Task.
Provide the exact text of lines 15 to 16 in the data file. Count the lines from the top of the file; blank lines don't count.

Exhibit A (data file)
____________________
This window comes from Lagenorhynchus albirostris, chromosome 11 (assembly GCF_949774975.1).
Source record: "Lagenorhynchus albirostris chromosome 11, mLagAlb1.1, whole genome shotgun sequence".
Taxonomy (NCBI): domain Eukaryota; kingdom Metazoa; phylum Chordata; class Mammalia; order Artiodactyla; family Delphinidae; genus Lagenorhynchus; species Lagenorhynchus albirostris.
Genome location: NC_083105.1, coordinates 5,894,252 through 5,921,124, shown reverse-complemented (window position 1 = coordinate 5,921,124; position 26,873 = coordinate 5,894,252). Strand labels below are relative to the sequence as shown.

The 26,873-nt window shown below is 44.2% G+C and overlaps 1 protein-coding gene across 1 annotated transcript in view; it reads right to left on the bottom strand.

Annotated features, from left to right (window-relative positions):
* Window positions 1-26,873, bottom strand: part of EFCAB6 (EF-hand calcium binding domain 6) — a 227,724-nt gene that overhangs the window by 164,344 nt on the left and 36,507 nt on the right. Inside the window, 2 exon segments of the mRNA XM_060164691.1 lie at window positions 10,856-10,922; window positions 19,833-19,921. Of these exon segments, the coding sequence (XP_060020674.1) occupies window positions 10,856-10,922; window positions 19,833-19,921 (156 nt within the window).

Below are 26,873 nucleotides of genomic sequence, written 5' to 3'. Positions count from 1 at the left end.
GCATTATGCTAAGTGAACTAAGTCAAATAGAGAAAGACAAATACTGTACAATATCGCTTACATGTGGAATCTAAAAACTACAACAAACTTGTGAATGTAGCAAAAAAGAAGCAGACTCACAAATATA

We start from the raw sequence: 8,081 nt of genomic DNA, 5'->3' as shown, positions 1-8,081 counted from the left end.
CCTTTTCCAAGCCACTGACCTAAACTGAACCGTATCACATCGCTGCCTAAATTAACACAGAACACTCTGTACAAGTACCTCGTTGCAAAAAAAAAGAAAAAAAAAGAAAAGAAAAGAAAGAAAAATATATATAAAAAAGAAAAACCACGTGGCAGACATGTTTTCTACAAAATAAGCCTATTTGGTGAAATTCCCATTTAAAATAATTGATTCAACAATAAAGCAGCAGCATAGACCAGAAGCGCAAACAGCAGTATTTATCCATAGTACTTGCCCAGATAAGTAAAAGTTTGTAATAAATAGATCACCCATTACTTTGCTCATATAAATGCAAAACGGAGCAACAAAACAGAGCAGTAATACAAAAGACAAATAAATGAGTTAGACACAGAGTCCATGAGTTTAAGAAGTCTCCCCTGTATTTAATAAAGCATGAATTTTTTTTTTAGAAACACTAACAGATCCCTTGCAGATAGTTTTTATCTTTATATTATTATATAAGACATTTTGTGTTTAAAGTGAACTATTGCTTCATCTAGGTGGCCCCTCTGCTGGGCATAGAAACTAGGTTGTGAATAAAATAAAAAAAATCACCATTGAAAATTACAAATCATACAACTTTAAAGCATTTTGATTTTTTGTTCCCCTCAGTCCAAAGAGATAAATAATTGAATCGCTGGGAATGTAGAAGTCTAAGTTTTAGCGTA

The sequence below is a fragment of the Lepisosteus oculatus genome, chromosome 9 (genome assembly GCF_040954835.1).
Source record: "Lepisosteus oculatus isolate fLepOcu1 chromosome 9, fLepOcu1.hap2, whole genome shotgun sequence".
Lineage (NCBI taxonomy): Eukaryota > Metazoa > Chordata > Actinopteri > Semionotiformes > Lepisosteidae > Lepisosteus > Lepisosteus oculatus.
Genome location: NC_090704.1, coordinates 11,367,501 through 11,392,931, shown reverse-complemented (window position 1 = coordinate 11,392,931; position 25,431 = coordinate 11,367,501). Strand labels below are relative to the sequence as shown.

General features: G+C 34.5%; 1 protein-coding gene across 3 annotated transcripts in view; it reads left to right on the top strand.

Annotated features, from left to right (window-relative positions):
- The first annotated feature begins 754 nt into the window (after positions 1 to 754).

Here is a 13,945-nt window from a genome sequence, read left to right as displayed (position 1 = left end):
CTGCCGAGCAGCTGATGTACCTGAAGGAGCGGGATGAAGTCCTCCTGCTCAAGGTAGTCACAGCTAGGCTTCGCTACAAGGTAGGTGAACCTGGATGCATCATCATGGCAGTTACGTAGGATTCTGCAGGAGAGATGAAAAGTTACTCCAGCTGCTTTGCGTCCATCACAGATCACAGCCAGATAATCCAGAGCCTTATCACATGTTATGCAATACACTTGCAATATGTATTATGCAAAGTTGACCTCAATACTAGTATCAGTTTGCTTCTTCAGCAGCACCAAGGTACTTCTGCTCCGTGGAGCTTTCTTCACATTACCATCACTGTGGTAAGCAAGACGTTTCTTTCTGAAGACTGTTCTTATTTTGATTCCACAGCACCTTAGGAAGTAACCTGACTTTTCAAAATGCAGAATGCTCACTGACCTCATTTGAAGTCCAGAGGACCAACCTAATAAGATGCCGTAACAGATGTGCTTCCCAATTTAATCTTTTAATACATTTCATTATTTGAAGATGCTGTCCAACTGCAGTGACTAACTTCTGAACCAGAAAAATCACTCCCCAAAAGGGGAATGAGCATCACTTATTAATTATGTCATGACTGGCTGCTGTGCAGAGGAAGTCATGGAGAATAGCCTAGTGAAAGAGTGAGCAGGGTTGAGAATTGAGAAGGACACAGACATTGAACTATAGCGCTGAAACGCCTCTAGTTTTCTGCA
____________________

Genome location: NC_090704.1, coordinates 11,367,501 through 11,392,931, shown reverse-complemented (window position 1 = coordinate 11,392,931; position 25,431 = coordinate 11,367,501). Strand labels below are relative to the sequence as shown.

General features: G+C 34.5%; 1 protein-coding gene across 3 annotated transcripts in view; it reads left to right on the top strand.